Trump went inside without a mask. You could see a crowd of people, presumably White House staff or administration staff, there to greet him (exposing them to COVID).

 

In close-ups, it was clear that Trump had his orange make-up on his face so his make-up person had to have gotten close to him while Trump wasn't wearing a mask.

 

I'm sure there will be news stories about it available in a few minutes.

 

Geez, what a murderous jerk.

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The majority of the developed world's democracies have multi-party political systems. It's really not that bad. There's more representation of the spectrum of viewpoints in the country; and if the party with the largest number of elected members isn't a majority, it forces them to cooperate and compromise with other parties.

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2 hours ago, Lord Liaden said:

The majority of the developed world's democracies have multi-party political systems. It's really not that bad. There's more representation of the spectrum of viewpoints in the country; and if the party with the largest number of elected members isn't a majority, it forces them to cooperate and compromise with other parties.

Doesn't it sometimes allow awful little parties to become kingmakers? Essential tiebreakers, and they have to be given something awful to get that broken tie?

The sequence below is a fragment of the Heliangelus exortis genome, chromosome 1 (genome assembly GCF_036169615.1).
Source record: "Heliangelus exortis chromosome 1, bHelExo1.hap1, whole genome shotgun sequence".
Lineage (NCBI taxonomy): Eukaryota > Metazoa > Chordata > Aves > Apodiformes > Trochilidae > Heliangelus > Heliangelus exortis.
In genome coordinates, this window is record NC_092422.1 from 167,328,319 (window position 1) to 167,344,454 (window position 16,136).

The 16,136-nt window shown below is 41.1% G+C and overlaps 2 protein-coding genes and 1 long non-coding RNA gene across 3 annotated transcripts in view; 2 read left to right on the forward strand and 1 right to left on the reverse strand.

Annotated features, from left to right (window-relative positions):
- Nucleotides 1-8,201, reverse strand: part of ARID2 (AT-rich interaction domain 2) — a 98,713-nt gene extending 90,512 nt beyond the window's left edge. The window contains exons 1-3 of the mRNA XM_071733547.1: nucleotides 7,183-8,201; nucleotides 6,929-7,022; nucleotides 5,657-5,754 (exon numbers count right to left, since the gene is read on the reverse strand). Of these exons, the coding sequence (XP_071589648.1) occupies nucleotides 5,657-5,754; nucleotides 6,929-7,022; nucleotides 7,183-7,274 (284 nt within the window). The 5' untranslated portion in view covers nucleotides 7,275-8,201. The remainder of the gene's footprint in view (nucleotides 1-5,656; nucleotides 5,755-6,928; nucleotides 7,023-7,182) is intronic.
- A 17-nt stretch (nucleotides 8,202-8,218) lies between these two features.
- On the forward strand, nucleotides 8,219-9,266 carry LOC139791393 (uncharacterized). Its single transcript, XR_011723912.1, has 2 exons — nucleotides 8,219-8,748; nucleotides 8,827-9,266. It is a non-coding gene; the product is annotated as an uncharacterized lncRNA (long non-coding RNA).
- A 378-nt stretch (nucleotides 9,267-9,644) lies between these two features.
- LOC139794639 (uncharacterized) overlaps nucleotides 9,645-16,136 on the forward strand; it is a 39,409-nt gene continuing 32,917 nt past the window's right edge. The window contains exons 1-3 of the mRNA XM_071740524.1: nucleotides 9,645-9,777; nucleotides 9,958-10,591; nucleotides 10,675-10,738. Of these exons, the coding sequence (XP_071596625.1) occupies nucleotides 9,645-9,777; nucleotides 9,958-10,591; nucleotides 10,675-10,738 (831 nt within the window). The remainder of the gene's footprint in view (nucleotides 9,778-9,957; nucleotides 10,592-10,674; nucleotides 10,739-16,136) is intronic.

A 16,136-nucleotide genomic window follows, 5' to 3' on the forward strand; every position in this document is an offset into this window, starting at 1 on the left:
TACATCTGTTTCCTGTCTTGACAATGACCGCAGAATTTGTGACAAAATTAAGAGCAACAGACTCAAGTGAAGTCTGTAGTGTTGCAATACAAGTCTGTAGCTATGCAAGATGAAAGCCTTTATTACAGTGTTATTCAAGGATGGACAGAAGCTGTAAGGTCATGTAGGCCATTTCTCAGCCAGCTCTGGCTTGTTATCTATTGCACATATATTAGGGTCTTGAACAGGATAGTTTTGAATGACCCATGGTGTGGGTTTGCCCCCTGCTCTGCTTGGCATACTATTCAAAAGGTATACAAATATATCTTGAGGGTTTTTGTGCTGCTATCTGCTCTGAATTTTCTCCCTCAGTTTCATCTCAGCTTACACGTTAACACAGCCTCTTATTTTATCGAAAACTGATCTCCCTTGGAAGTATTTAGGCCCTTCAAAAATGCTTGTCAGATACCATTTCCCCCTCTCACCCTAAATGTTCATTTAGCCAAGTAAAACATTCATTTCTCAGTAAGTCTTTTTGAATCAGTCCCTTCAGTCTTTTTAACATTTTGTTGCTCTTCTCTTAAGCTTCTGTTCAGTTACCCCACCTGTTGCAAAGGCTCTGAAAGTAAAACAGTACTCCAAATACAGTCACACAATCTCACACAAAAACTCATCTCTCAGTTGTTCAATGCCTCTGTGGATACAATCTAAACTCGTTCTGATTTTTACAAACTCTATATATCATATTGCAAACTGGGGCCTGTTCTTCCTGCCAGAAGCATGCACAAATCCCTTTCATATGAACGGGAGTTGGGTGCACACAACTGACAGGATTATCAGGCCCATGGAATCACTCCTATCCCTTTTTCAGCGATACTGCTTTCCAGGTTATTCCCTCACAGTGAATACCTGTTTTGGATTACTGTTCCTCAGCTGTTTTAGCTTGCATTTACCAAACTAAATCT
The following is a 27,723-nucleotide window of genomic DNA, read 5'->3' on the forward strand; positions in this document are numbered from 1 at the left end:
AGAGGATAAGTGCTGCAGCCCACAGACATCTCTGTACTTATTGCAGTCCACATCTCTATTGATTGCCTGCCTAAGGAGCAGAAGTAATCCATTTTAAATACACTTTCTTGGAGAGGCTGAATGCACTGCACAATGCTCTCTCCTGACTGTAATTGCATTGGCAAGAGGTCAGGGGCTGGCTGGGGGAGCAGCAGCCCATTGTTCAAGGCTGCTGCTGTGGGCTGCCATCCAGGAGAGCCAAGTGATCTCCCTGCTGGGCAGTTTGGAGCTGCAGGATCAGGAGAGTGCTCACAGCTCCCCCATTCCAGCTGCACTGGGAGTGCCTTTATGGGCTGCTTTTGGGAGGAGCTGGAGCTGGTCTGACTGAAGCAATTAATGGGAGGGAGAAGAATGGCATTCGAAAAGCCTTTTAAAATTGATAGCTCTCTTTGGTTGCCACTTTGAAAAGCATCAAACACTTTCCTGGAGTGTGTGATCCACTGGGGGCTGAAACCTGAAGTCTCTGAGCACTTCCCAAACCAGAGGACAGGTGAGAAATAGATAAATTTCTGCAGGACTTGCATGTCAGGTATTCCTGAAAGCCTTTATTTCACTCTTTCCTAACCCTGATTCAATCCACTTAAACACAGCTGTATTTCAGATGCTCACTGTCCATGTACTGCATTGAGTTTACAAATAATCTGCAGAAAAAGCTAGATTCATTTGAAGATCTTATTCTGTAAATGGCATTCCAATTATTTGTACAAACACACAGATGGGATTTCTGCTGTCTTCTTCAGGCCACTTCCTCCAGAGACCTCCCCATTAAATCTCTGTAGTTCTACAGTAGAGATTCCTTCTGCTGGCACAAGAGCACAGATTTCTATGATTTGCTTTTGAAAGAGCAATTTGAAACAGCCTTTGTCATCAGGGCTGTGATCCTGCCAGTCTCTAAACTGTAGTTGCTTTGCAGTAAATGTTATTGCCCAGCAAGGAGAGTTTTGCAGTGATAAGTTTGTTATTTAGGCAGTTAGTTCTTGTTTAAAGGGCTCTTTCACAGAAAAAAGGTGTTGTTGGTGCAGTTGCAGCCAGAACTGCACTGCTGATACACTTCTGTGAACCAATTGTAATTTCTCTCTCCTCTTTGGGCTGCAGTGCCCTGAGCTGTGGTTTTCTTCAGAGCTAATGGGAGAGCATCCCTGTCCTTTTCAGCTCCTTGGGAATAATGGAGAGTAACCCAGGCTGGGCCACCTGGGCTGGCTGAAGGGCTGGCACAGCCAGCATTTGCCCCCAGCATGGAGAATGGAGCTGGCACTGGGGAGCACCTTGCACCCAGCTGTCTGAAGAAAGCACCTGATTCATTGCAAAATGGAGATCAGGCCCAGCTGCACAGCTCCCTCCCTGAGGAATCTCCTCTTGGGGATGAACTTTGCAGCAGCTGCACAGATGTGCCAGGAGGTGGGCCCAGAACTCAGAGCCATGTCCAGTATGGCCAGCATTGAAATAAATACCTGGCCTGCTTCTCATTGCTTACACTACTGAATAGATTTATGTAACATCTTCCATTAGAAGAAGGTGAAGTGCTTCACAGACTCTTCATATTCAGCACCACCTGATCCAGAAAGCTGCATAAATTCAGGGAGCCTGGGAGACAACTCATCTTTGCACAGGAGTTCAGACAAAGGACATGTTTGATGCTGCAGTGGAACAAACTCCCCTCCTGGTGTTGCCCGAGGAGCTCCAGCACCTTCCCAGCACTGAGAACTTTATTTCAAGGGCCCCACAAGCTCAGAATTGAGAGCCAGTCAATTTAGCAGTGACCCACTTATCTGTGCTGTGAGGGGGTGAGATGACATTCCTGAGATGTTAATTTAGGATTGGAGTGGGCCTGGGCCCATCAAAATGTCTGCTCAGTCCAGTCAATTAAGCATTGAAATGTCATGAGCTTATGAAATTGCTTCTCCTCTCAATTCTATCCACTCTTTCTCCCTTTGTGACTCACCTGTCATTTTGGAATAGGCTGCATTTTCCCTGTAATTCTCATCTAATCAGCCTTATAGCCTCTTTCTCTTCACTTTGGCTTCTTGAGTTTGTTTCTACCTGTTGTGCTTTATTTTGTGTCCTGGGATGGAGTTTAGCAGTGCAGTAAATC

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Guess that depends on how you define, "awful." Sure, extremists sometimes get elected, and to get their support a non-majority party may need to make concessions they otherwise wouldn't. But the extremists have to compromise, too, if they want a seat at the table. If they push too hard the other party won't work with them.

 

A minority party has to obtain enough votes to pass its legislation, from whichever party will support it. Sometimes that's on a bill-by-bill basis; at other times a formal coalition is formed, with members of each party involved being appointed to positions of authority within the government.

 

In a parliamentary system elections typically aren't required on a fixed date, although in Canada there's a maximum of five years after one general election until another one has to be called. If a government is unable to muster enough support to pass legislation, that may trigger a vote of confidence in the government among all the elected members of Parliament. If the government loses that vote a new election has to be called.